Mixing two vaccines “seems to work well”: WHO scientist


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Swaminathan said heterologous prime-boost vaccination or vaccination using a combination of vaccines could be of great help for those countries where people have received at least one dose of the COVID-19 vaccine but are now facing shortages instead of boosters

As governments and pharmaceutical companies around the world prepare to release boosters targeting more contagious virus variants, World Health Organization (WHO) chief scientist Dr Soumya Swaminathan said countries where people have received at least one dose of the COVID-19 vaccine but are now facing shortages do not need to rely on them. Swaminathan said heterologous prime-boost immunization or immunization using a combination of vaccines could be of great help for these countries instead.

WHO defines heterologous prime-boost immunization as a form of vaccination in which two different vectors or delivery systems expressing the same or overlapping antigenic inserts are administered.

Read also : South Korea to mix and match Pfizer and AstraZeneca COVID-19 vaccines

“It seems to work well, this heterologous prime-boost concept,” Swaminathan said in a recent interview with Zoom. “This opens up the possibility for countries that have vaccinated people with a vaccine and are now waiting for the second dose that they are running out of, to potentially be able to use a different platform vaccine,” she said, outlining its benefits. .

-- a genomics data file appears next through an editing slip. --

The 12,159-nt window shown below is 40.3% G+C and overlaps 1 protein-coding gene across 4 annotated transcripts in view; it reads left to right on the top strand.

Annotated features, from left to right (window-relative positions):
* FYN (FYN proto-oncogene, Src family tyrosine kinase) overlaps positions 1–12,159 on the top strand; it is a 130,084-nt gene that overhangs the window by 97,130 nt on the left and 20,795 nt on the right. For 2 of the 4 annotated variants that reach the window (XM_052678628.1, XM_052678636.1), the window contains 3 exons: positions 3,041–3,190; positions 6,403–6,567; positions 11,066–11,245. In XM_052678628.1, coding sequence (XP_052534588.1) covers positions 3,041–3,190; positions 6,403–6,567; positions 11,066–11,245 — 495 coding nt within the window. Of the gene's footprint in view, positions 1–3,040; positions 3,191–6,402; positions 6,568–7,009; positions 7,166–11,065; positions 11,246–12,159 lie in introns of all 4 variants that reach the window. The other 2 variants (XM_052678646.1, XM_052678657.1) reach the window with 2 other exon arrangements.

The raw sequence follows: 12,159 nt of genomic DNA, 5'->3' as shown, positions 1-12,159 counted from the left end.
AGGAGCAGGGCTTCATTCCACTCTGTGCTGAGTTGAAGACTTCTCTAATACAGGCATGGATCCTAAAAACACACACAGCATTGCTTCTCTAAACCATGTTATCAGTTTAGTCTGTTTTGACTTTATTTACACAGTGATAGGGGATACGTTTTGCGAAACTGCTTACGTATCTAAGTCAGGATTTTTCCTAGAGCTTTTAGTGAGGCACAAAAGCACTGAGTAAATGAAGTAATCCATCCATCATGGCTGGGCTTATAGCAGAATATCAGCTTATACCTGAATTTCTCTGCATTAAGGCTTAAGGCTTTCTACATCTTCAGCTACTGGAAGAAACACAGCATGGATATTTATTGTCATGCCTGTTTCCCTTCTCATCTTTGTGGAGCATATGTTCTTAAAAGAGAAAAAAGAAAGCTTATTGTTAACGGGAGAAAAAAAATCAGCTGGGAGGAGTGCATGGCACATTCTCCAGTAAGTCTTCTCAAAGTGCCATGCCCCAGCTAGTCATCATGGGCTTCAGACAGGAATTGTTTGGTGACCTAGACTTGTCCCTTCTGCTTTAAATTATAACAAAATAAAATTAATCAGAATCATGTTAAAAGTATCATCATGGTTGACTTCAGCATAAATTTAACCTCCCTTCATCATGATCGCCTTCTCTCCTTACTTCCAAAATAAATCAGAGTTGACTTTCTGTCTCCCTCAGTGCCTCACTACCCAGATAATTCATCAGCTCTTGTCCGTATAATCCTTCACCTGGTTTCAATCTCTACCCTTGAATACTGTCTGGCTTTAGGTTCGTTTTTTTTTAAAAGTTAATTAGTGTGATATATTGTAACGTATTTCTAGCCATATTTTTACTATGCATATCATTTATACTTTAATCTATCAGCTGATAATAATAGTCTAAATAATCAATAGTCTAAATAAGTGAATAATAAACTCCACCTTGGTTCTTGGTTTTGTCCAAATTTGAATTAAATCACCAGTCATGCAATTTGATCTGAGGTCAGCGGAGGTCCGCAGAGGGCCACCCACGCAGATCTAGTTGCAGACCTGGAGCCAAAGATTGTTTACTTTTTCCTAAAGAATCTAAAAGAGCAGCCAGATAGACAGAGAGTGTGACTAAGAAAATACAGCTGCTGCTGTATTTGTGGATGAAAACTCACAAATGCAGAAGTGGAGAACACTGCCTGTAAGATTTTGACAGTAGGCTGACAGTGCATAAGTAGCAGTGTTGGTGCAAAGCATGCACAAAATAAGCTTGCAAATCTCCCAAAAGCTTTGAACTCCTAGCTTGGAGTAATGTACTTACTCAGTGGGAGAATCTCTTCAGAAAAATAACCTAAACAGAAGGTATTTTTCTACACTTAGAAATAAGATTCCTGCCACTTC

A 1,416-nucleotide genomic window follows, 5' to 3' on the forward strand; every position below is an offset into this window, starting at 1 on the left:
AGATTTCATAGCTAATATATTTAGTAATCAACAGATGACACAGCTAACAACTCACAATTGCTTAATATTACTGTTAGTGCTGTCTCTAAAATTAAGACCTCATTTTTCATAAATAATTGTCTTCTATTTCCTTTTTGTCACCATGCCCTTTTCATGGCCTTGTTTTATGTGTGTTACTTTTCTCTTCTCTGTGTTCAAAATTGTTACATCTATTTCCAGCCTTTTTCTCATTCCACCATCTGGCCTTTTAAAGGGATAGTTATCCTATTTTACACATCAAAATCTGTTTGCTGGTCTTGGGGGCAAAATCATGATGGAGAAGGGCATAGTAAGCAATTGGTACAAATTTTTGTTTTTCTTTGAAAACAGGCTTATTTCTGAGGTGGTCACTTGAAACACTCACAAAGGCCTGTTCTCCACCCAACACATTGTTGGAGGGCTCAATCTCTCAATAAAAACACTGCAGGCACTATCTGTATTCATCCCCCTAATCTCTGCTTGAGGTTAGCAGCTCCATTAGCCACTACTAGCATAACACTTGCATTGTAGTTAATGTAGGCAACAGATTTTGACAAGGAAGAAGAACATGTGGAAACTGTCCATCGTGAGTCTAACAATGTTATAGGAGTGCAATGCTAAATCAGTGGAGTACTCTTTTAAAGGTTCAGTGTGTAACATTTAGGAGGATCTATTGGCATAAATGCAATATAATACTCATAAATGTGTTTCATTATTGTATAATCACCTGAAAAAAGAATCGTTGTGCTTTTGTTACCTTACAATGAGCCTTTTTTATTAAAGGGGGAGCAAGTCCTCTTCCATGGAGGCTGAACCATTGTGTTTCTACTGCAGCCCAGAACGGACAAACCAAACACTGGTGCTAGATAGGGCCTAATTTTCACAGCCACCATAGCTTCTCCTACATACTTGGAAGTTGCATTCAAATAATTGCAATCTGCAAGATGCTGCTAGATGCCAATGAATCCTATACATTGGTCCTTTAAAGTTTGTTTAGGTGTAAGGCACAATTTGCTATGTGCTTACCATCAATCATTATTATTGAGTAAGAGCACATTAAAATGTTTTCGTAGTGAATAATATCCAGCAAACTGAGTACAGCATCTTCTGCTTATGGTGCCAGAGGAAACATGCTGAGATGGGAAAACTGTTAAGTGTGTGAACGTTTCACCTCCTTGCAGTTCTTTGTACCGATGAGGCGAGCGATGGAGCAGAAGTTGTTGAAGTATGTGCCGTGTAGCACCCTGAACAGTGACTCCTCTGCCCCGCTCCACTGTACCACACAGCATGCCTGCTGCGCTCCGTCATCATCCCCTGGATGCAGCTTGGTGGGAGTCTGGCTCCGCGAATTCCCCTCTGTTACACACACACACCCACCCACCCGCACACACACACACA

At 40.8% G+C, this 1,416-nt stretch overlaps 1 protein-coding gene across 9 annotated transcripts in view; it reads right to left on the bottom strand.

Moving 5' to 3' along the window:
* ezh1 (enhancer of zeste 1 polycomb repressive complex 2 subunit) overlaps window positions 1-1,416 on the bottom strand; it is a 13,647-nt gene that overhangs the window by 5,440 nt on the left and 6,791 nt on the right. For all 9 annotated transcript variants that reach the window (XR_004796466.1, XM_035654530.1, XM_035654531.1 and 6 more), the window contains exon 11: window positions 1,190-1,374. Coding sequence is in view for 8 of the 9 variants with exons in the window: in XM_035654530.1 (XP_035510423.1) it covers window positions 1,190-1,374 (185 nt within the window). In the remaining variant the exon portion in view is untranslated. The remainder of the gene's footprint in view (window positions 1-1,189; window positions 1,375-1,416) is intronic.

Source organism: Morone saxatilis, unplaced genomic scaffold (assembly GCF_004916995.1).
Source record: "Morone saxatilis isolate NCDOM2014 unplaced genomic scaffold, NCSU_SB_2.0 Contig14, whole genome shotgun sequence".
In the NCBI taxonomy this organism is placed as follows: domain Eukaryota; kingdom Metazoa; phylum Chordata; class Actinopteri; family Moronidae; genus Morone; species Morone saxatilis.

She further cited data from the UK, Spain and Germany which suggests that the ‘mix-and-match’ diet involving two different types of COVID-19 vaccines generates a more robust immune response (higher levels virus-blocking antibodies and white blood cells that kill cells infected with the virus) even if there are side effects such as pain, fever and other minor side effects.

Malaysia is also considering using combinations of AstraZeneca and Pfizer-BioNTech injections to speed up inoculations, Science, Technology and Innovation Minister Khairy Jamaluddin said earlier this week. week.

Read also : COVID-19 vaccines: No mixing of different doses; stick to SOPs, government says

Swaminathan’s speech for the combination vaccination was supported by several experts. Children’s Hospital of Philadelphia Vaccine Education Center director Paul Offit said inoculation using a combination of jabs may offer longer immunity or fewer side effects for some people, adding that the basic requirement of a vaccine is to protect against hospitalization, ICU admission and death.

“With that bar, we would probably need a vaccine maybe every three to five years,” he said in a STAT podcast.

Edited by Mehak Agarwal

Read also : India to test mix of two different COVID-19 vaccines soon

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